Pro-inflation austerity

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PEOPLE are already crying foul and enraged over the sky rocketing prices of essential commodities and the announcements made by Adviser on Finance Shaukat Tarin at a news conference on Monday may help the government to revive the IMF loan program but will trigger another wave of inflation in the country, which will only add to the woes of common man.

It has been committed on the part of the government to introduce a supplementary budget as part of an agreement with the IMF for a net fiscal adjustment of almost Rs 550 billion during the remaining part of the current fiscal year through a twenty-two per cent cut in development funds, about Rs 300 billion rupees increase in tax target and a Rs 4 per litre monthly hike in petroleum levy on different petroleum products.

Petroleum prices are already going beyond the reach of common man and the proposed increase will only further shoot up the transportation cost which will have an impact on the prices of commodities.

Similarly, cutting the development budget will send a wrong signal to the private sector and the investors.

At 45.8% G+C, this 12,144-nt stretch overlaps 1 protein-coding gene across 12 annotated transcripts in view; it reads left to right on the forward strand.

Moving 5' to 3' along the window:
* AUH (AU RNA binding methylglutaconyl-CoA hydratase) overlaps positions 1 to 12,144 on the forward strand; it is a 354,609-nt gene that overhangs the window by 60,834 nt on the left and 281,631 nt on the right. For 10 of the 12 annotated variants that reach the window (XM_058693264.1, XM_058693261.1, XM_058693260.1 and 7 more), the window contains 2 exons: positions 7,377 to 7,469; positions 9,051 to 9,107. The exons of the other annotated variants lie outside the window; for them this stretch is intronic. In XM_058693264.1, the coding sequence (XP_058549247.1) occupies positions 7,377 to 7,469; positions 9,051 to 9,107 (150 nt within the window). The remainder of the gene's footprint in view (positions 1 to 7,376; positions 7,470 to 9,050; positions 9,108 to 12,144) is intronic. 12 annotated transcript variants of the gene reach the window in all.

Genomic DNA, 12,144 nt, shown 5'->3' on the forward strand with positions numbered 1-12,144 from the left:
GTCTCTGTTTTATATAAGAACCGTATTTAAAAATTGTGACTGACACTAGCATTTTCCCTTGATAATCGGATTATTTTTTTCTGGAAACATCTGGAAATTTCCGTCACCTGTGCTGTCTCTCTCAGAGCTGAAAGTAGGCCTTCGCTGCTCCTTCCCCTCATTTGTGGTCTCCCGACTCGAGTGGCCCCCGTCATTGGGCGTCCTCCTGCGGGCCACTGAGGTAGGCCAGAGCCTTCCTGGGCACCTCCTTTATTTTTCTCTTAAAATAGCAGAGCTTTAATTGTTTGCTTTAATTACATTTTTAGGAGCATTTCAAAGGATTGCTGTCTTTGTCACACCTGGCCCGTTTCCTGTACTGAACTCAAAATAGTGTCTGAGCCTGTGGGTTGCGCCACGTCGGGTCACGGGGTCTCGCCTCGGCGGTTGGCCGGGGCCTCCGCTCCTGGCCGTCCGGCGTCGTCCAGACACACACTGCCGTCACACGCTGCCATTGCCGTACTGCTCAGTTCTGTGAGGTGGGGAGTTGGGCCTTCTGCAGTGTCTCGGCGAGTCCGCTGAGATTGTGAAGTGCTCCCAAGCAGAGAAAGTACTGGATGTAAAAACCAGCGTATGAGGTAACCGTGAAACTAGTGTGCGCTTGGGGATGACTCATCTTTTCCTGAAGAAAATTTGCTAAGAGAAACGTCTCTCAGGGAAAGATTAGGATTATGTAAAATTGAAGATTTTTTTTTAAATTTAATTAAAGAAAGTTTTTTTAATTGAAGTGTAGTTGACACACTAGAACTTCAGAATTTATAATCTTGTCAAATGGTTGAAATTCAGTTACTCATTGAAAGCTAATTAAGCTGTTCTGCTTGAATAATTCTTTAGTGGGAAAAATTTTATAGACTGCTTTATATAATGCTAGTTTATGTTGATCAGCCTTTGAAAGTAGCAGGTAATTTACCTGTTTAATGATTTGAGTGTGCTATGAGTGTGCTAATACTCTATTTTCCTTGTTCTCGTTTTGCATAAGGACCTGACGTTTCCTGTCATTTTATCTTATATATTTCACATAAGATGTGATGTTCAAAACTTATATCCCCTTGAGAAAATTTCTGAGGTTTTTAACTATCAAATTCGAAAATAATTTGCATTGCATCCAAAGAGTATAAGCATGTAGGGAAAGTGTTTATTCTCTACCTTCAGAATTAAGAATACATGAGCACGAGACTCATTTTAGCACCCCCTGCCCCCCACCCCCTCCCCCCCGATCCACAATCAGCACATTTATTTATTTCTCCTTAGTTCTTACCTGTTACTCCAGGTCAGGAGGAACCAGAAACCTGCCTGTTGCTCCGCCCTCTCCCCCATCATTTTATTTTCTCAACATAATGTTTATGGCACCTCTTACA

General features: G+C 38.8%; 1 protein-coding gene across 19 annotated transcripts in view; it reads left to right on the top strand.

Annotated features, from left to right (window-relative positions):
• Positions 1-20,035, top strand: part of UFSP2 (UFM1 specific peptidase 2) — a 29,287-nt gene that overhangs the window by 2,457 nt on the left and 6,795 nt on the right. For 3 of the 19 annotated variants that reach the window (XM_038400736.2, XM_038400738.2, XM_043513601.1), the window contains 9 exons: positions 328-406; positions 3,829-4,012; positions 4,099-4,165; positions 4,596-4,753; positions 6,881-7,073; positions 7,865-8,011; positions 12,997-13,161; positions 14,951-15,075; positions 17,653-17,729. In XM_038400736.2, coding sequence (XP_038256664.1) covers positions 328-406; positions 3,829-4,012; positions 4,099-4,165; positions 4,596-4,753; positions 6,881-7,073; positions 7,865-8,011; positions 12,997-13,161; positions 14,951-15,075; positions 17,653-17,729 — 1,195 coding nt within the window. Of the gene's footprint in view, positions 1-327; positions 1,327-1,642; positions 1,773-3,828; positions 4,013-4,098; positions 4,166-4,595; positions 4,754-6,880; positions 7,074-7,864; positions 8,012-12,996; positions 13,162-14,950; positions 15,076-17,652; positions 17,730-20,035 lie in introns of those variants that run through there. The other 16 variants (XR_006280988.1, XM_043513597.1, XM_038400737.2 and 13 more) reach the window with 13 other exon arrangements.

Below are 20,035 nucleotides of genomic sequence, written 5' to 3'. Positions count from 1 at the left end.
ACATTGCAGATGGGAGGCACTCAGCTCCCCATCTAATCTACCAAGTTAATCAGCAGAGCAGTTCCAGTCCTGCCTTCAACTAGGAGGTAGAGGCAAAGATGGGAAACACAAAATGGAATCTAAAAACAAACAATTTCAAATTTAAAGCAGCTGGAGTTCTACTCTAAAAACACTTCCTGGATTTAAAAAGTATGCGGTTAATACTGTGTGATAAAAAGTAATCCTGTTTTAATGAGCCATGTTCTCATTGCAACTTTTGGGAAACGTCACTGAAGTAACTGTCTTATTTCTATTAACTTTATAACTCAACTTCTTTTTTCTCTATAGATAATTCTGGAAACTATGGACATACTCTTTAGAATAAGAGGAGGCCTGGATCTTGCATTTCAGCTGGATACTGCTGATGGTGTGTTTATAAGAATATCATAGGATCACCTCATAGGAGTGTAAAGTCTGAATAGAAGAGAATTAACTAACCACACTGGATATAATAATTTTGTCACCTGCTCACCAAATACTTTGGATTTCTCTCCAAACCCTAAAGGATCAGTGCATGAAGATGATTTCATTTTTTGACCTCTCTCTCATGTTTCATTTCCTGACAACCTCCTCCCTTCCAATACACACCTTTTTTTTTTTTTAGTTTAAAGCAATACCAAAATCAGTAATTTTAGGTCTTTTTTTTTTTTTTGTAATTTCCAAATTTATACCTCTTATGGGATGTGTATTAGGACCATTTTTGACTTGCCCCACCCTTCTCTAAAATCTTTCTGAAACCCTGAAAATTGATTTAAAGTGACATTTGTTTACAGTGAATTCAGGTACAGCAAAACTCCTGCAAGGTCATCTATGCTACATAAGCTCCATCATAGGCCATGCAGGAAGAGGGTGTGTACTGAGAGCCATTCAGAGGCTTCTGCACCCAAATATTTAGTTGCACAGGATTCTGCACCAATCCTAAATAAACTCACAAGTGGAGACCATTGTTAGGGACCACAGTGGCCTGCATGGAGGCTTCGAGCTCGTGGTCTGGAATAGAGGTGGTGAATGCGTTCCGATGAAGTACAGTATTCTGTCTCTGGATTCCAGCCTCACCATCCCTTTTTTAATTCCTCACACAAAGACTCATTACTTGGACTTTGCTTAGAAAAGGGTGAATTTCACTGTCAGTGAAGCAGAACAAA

At the time of the announcement of the current fiscal year budget, the government had made the commitment to focus on development during the current fiscal year to foster productivity in an economy crippled by the breakout of Covid-19 and provide job opportunities to the people.

The plan by Shaukat Tarin was to reverse his predecessor’s decision to lower spending to narrow the budget deficit. However, it appears that on the IMF dictation, the government is reverting back to check deficits.

Until and unless, we will spend on development projects, our economy will not move forward and it will also be hard for the people to cope with the inflation.

Hence, we will suggest the government to review these very pro-inflationary measures for the sake of the people and find some other way to meet the deficit.

Enhancing the tax collection target by removing exemptions is a good thing which also indicates that the FBR is on the right course. If the revenue collection is increasing, no cut should be made on the development budget.

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